3. "github:servo:rust-url" (https://github.com/servo) via crates: percent-encoding, form_urlencoded, idna, url
 4. "github:rust-bus:maintainers" (https://github.com/rust-bus) via crates: security-framework-sys, security-framework, tinyvec
 5. "github:rust-lang-nursery:libs" (https://github.com/rust-lang-nursery) via crates: bitflags, log, lazy_static
 6. "github:serde-rs:owners" (https://github.com/serde-rs) via crates: serde_derive, serde, serde_json
 7. "github:rust-lang:libs" (https://github.com/rust-lang) via crates: libc, cfg-if
 8. "github:rust-lang-nursery:log-owners" (https://github.com/rust-lang-nursery) via crates: log
 9. "github:rust-random:maintainers" (https://github.com/rust-random) via crates: getrandom

Github teams are black boxes. It's impossible to get the member list without explicit permission.

~/src/rust/cargo-supply-chain % cargo supply-chain update
Note: this will download large amounts of data (approximately 250Mb).
On a slow network this will take a while.

Now, that’s a lot of dependencies by a lot of publishers whom I don’t know. (Although it’s not automated, if you dig around you’ll find that many of those authors are well-established members of the Rust development team, so trusting them is an easier sell.) Another bummer is that, when I built supply-chain, my default $CFLAGS broke the build (Update 18 Feb: with an almost certainly spurious and not security-relevant warning, -Wunused-macros). (My flags are quite persnickety: -Weverything -Werror -std=c11. Very little code builds with these flags. 😇) Apparently, some of supply-chain’s own dependencies depend on C code. Alas.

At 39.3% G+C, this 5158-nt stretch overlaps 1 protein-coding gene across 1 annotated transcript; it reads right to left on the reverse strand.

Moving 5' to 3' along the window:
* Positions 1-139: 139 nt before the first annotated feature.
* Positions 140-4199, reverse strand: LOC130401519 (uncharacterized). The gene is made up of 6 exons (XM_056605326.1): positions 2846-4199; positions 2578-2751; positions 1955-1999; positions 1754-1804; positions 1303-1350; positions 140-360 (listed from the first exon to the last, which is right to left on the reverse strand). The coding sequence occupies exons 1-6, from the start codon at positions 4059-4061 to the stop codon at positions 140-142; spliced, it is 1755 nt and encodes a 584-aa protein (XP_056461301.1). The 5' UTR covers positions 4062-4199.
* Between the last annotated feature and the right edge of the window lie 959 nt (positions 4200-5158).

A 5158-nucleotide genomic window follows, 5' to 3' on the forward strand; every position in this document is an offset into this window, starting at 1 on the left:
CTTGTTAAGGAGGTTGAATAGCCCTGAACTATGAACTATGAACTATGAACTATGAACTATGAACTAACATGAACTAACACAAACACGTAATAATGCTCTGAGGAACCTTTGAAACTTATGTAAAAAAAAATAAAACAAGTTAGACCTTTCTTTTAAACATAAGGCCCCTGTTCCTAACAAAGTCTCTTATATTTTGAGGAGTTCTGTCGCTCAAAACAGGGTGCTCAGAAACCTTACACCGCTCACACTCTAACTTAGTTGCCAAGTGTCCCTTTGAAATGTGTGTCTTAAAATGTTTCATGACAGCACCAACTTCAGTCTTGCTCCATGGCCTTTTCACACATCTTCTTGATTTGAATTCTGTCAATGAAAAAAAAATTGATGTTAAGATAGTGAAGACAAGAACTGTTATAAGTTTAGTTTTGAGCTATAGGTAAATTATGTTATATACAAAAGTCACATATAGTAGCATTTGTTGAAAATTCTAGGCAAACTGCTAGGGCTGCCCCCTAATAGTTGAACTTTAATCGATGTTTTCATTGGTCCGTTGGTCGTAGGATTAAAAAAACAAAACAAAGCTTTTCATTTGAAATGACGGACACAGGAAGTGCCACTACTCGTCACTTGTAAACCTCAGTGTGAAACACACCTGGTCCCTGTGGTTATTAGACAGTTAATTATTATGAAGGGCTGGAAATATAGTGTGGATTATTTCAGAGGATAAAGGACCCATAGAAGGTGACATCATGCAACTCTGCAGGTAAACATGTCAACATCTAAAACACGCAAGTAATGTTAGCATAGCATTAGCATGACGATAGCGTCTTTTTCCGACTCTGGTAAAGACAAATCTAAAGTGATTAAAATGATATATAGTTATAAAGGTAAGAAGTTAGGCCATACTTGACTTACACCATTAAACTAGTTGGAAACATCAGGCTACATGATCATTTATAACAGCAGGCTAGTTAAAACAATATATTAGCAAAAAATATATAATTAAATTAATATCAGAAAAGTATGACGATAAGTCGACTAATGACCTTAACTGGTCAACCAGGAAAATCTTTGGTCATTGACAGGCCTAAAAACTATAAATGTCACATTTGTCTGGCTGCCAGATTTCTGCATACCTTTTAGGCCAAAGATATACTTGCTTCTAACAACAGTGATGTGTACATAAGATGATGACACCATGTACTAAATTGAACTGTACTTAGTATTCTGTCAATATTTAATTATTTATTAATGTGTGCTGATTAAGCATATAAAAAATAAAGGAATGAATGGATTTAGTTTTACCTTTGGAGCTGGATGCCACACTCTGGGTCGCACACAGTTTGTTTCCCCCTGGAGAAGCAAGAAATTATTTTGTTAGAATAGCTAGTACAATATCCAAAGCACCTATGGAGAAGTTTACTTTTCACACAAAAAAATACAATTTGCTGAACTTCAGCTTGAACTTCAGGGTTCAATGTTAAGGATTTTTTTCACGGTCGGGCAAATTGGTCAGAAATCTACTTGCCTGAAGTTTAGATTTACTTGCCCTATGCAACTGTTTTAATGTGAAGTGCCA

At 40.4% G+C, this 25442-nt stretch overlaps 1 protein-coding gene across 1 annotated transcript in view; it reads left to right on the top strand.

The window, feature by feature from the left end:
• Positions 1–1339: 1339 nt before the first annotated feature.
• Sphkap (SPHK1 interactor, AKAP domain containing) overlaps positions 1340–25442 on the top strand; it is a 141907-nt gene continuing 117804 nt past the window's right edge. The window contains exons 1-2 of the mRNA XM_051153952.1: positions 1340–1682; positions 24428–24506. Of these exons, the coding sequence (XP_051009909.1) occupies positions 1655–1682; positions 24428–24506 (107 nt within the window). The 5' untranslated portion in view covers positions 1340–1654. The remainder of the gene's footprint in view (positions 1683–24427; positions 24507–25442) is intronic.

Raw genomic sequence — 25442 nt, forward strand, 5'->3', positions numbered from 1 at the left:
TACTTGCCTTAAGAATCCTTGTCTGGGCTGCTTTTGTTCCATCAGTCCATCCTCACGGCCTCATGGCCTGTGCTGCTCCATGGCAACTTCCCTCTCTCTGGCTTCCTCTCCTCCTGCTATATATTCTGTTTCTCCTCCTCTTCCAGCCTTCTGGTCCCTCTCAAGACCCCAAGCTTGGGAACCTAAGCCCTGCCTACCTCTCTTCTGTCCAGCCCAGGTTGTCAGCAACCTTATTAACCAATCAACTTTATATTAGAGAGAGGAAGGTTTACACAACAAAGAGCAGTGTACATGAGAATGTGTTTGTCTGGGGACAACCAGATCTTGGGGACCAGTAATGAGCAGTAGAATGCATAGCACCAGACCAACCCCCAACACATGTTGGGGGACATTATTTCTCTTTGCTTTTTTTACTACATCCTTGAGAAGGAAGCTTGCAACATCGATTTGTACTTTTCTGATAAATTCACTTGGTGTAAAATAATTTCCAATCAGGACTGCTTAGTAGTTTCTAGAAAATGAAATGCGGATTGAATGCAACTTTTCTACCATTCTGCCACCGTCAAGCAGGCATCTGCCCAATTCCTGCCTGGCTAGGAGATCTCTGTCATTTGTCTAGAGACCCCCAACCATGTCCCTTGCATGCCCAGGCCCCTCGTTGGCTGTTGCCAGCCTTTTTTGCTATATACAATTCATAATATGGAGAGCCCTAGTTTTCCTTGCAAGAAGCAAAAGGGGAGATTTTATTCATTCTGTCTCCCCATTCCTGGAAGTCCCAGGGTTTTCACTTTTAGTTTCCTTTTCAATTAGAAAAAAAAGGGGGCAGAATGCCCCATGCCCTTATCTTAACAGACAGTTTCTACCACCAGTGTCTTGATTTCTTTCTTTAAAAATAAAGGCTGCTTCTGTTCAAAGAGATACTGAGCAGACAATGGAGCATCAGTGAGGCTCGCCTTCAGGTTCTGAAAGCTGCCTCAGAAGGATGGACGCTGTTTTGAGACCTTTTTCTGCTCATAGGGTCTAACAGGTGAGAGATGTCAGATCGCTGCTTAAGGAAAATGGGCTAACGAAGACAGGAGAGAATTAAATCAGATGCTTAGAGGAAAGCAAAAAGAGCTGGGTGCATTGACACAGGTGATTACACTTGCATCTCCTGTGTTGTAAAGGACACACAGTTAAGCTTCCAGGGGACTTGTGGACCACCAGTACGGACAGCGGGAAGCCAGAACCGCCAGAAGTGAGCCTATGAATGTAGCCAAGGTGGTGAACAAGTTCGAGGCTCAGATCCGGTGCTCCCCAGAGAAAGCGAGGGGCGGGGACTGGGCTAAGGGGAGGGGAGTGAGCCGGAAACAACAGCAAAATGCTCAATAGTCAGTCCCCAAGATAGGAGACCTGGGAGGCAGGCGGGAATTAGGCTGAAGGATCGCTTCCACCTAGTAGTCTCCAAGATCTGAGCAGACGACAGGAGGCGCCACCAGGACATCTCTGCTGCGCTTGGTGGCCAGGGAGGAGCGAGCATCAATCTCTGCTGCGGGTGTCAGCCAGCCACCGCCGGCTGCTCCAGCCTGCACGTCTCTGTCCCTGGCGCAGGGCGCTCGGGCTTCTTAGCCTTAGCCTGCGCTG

But that’s OK! Cargo provides a framework for working on these problems. Over time, I’d like to see things move along these lines:

Another good thing about Rust is its friendly community. Not all systems programming communities are as welcoming as Rust’s is. Rust, and some other communities, have taken proactive steps to maintain a healthy community. I think it’s fair to say the Rust community is doing relatively well, especially in the systems programming niche.

Like all language communities, whether of natural languages or artificial languages, the community and the body of literature and the oral tradition are what matter. In its niche, Rust looks like the option with the most momentum around a more positive, healthier community. The community and the language are probably not perfect — nothing is, if perfect is even a thing — but Rust looks like the community most open to solving its problems, and most capable of solving systems programming problems.

Thanks to Adrian Taylor for reminding me to mention typefulness, concurrency, and Safety Dance.

Thanks to Sergey Davidoff, supply-chain maintainer, for pointing me at crev and noting that Safety Dance is more about reducing unsafe than C.